Hello. It looks like you’re using an ad blocker that may prevent our website from working properly. To receive the best Tortoise experience possible, please make sure any blockers are switched off and refresh the page.

If you have any questions or need help, let us know at memberhelp@tortoisemedia.com

Monday 17 August 2020

slow reviews | music | 1976

Too Hot To Handle / Central Heating

Pete Paphides on two albums that led directly to Thriller

Should the Rod Temperton biopic ever happen, there can surely only be two candidates for potential titles. One would be the name of the song which gave him his breakthrough hit; the other would be the song which lent its title to the best-selling album of all time. Given that there’s already a film called Boogie Nights, I guess it’ll have to be Thriller. And, thinking about it, Thriller would be a good fit: an amusingly declamatory title for a film about a frozen-fish factory employee who wrote most of his early songs in his Cleethorpes bedsit on a keyboard called Betsy whose stand was actually an ironing board.

What those of us growing up with Michael Jackson’s music didn’t realise was that the persona of he presented to us with Off The Wall and Thriller – the cocksure young lothario ready for a night on the town – was built out of the songs that Temperton wrote for him. Slight, sad-eyed, chain-smoking Rod was the Cyrano de Bergerac to Michael’s Christian de Neuvillette. To understand what Michael and his producer Quincy Jones saw in Rod Temperton is to chalk up a few vinyl hours with the 1976 album that propelled Temperton into their orbit.

The incredible thing about Heatwave’s Too Hot To Handle is that it’s all there from the outset. Released at a time when boogie was still a quaint byword for disco, its breakout single ‘Boogie Nights’ bore all the hallmarks of a Temperton classic. In keeping with his unshowy personality, the cleverness of his arrangements was meant to be felt rather than noticed. Radio programmers underestimated his method at their peril. When ‘Boogie Nights’ was released to radio in the US, its syncopated jazzy harp intro was removed. It was only when DJs started to play the full album version that the song became a hit over there.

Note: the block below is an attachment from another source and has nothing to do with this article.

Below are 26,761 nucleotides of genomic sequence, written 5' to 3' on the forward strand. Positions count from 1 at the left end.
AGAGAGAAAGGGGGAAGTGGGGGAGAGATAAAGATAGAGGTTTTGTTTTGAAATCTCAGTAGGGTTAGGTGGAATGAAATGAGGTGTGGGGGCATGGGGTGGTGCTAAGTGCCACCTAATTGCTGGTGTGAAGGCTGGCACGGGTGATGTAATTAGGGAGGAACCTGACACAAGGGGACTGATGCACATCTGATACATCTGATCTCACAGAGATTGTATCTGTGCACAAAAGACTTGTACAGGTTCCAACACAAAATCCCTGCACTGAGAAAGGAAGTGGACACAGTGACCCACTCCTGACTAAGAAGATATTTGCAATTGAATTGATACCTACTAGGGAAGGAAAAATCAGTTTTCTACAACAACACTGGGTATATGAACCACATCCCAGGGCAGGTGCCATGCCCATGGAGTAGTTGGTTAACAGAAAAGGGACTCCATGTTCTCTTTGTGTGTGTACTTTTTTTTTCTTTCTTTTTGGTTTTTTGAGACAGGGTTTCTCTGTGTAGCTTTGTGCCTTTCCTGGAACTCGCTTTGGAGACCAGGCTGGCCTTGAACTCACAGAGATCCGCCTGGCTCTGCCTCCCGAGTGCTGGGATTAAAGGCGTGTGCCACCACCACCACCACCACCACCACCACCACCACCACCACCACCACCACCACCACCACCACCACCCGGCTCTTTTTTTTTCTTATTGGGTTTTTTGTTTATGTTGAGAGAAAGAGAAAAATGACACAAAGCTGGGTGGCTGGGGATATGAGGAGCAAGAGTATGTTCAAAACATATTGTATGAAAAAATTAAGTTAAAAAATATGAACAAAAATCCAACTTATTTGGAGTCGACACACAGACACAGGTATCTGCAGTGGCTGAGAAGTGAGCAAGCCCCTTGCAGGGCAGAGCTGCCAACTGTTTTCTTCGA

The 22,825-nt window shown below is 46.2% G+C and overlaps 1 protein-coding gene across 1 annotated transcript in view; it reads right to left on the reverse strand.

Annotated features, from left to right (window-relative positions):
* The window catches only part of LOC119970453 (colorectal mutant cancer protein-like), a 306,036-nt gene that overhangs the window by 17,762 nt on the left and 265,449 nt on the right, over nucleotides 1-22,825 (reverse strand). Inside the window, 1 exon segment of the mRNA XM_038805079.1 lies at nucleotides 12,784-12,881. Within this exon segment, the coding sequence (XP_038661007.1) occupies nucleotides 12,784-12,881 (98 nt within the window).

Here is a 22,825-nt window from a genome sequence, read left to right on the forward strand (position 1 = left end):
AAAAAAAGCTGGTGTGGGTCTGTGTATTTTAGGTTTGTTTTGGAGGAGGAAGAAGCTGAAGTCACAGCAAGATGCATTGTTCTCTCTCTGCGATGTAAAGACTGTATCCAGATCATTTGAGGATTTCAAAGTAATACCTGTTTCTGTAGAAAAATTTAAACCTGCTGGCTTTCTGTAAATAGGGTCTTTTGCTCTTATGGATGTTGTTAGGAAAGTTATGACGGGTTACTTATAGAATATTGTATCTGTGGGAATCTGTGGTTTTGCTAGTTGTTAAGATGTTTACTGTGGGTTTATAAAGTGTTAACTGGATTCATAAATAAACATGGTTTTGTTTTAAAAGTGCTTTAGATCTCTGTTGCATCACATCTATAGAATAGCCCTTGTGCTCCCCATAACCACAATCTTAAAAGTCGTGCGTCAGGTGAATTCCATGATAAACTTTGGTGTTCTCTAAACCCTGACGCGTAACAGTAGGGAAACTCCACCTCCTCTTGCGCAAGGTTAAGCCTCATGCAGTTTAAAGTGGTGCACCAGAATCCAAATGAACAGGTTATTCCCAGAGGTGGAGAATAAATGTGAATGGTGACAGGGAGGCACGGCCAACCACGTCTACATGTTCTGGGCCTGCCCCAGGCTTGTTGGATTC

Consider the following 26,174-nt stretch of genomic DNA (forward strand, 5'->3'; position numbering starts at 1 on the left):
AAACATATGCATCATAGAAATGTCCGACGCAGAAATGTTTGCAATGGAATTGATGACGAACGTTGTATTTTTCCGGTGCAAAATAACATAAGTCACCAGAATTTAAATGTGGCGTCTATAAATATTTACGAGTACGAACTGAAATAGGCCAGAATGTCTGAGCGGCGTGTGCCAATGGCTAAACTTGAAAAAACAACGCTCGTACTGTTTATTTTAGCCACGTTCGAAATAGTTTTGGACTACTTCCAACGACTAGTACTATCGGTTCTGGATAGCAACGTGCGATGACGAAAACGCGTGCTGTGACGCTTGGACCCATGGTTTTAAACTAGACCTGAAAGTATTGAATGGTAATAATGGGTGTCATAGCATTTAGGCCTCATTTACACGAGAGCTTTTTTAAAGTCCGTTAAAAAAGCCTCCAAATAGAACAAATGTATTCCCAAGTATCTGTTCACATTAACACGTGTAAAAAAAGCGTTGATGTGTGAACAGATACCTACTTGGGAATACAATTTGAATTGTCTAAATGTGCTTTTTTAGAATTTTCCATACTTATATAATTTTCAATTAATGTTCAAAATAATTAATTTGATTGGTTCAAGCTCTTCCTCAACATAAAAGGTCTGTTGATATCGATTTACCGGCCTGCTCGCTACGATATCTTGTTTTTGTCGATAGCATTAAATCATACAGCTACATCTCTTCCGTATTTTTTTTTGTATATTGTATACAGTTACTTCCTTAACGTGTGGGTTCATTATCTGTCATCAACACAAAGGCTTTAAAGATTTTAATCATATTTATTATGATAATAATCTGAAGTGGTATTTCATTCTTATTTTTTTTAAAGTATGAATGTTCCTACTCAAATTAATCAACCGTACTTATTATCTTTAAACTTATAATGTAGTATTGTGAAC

It was no fluke, either. Save for Hot Chocolate, no bands to emerge from Britain had cracked the formula for an R&B sound that opened them up to American success. In his younger years, Temperton had been as fixated on prog-rock as funk – and it was the intricacy of the former that he drew upon, overlapping myriad interconnecting melodies onto a bassline that would brook no resistance. Strip the ornamentation away from the rhythm section of ‘I’ll Beat Your Booty’ or ‘Ain’t No Half-Stepping’ and what you’re left with isn’t so different to what George Clinton and Bootsy Collins were doing on Parliament’s contemporaneous Mothership Connection album.

To suddenly have access to a superb funk band – and, in particular, Ohio siblings Johnnie and Keith Wilder on vocals – must, for Temperton, have been like being able to travel outside of his own body. Sudden, total freedom. He could pen a ballad for the ages such as ‘Always & Forever’ and see it through, fully utilising the psychic synergy of the Wilders’ harmonies. On the ensuing album, Central Heating, it was a freedom he pushed into uncharted territory with the imperious glide of ‘Leavin’ For A Dream’, the cosmic soul rapture of ‘The Star Of A Story’, and ‘The Groove Line’, for me the ultimate joyous distillation of Temperton’s songwriting in just a shade over four minutes.

Just imagine the young Michael Jackson singing those early Heatwave songs and you can understand why Quincy Jones spent two hours on the phone to Temperton – who, in 1979, was still loyally honouring his obligations with Heatwave – trying to persuade him to contribute even just one song to the Jackson project. The astonishing thing about ‘Rock With You’, ‘Off The Wall’ and ‘Burn This Disco Out’, the three songs he wrote in quick succession for Jackson, is that it’s not like Rod Temperton had to change anything. Jackson was the expedient by which the Heatwave sound went global.

No matter who you were, the appeal was the same. We didn’t know what platonically perfect nightclub his songs were describing, but we dearly wanted to go there. So, presumably, did Rod Temperton. And by writing these songs, he could do just that – taking us with him in the process.  

Illustrations by Phillipa Warden Hill

All our journalism is built to be shared. No walls here – as a member you have unlimited sharing